John Boehner’s shock decision to resign as House Speaker at the end of next month reorders an already-complicated Congressional to-do list for the remainder of the year.
In the immediate term, lawmakers appear to have forged a compromise to avoid a government shutdown. Hard-right conservative Republicans — the same crowd angling for Boehner’s ouster — have been threatening a revolt over any government funding package that includes continued federal support for Planned Parenthood.
But on Friday, representatives for that group indicated they would accept an agreement hatched by leadership to pass a short-term patch. The plan will fund federal operations into December, averting a shutdown that would otherwise result when government agencies run out of money at the end of this month. A similar budget impasse forced a two-week shutdown in 2013.
Boehner, the sudden short-termer, is then set to use a separate legislative process known as reconciliation to hotwire a bill stripping funding for Planned Parenthood, and, possibly, the Affordable Care Act. That would draw a veto from President Obama, setting up a new fight in Congress over sustaining it that would likely fall to Boehner’s successor to manage.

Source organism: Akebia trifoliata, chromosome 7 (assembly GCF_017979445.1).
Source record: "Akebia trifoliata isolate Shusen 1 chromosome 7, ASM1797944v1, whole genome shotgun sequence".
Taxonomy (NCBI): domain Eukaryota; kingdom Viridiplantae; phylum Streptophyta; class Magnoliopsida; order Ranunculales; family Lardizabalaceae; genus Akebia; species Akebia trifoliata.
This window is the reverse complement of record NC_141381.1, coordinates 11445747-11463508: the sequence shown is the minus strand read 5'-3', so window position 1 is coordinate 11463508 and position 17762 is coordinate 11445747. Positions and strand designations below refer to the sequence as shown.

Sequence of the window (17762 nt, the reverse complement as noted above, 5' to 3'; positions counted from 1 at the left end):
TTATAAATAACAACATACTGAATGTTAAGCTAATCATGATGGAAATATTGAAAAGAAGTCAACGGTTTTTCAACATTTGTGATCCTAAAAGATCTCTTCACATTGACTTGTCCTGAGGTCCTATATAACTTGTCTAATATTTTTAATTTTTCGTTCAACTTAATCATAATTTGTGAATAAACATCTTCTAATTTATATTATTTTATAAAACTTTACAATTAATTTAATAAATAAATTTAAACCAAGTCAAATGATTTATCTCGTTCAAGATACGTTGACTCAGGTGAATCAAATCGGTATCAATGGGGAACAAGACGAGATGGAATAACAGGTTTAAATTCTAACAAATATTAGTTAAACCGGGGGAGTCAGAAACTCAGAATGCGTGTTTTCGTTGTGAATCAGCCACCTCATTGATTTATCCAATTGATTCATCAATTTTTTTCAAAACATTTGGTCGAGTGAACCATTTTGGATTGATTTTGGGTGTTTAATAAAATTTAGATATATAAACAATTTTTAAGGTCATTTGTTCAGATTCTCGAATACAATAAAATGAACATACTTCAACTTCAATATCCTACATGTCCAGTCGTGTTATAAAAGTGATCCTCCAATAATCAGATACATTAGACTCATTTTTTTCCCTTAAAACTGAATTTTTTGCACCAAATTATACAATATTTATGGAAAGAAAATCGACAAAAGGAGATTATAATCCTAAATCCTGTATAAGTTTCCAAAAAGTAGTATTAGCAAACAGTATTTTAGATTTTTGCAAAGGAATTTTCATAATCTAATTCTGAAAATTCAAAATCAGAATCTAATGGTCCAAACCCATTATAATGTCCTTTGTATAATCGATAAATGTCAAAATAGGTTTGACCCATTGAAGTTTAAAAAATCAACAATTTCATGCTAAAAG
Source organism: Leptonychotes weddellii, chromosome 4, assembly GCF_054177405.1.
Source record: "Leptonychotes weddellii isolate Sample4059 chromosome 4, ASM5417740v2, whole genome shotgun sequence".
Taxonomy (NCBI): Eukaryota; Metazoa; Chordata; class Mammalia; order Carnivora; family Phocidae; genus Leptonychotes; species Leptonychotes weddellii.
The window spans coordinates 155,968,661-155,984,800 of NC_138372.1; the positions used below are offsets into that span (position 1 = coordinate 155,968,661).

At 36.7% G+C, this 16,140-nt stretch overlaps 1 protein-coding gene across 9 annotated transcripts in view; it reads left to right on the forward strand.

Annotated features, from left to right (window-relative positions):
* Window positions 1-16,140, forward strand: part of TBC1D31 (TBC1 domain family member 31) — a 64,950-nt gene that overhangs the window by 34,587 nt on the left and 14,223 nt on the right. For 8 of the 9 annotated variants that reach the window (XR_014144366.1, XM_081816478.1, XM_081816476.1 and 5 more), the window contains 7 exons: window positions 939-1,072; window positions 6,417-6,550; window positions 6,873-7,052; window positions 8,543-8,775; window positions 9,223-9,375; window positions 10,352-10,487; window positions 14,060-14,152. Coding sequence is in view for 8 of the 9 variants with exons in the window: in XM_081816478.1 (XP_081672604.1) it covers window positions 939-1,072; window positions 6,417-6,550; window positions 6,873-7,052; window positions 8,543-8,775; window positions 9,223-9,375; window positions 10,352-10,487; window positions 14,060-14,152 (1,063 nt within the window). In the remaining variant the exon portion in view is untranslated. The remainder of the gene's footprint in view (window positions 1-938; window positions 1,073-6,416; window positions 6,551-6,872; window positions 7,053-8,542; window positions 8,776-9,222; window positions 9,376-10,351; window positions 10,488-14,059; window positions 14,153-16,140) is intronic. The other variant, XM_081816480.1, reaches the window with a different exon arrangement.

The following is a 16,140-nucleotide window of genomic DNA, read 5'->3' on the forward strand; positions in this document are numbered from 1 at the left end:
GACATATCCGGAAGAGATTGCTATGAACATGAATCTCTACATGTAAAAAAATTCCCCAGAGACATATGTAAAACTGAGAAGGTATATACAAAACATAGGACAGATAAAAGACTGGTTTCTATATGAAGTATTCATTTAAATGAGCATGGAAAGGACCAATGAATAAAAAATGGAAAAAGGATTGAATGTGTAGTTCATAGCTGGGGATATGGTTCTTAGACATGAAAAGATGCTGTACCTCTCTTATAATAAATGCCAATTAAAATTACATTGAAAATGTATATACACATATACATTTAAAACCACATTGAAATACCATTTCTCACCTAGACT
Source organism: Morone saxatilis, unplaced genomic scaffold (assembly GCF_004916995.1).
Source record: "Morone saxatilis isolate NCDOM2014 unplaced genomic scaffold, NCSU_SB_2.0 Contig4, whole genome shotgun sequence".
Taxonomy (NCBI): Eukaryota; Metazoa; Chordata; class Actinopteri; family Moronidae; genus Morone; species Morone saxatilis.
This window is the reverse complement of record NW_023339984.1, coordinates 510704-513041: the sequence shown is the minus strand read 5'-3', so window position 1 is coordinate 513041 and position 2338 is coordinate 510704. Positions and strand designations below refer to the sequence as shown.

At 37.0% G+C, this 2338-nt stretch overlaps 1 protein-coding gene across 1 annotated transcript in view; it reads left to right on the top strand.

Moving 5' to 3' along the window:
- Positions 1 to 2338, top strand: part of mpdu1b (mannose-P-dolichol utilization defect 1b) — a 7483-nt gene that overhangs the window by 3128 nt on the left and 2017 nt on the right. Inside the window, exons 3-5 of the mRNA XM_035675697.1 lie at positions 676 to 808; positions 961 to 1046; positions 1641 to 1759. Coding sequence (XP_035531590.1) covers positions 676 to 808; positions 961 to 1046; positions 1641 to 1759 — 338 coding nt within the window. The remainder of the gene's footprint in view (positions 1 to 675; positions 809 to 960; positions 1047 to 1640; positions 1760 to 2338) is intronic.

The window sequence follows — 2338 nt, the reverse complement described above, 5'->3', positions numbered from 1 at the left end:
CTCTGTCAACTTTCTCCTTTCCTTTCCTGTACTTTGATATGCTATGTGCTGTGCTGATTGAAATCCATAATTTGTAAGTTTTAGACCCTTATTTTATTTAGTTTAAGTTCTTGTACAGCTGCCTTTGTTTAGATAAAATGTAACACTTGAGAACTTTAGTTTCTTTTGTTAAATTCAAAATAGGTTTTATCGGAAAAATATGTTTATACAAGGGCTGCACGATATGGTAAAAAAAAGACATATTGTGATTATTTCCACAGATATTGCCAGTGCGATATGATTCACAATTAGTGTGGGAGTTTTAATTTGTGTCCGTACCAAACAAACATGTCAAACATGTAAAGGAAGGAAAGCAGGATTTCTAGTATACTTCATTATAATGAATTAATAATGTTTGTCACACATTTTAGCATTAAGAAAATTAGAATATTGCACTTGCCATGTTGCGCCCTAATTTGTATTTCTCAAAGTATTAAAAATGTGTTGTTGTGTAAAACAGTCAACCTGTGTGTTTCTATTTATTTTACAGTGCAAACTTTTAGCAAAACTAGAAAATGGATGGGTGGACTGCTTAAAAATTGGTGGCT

A potentially trickier problem lies just around the bend. The U.S. passed its $18.1 trillion borrowing limit in March, forcing the Treasury Department to use special maneuvers since to continue servicing the country’s debt. But the feds are expected to exhaust those accounting moves sometime between late October and early December, forcing lawmakers to lift the debt ceiling to avoid a default. It’s unclear what price conservative hardliners will demand for agreeing to support such an increase in U.S. borrowing authority.
Managing the three-dimensional chess of these challenges atop a deeply divided House Republican conference proved tricky enough for a veteran like Boehner. How his replacement would handle them following a potentially draining succession battle remains to be seen.
And then there’s the chance that Boehner tries to tackle the issue himself before he packs up for good. Freed from worry about an always-looming conservative coup, the Ohio Republican could forge a deal, for example, that relies on Democratic votes to lift the debt ceiling. President Obama nodded toward that possibility in his first comments on Boehner’s announcement. Appearing alongside Chinese President Xi Jinping in a Rose Garden news conference Friday, Obama praised the spirit of compromise that Boehner brought to his work and noted that he still has roughly a month left on the job. “Hopefully he feels like getting as much stuff done as he possibly can,” the president said.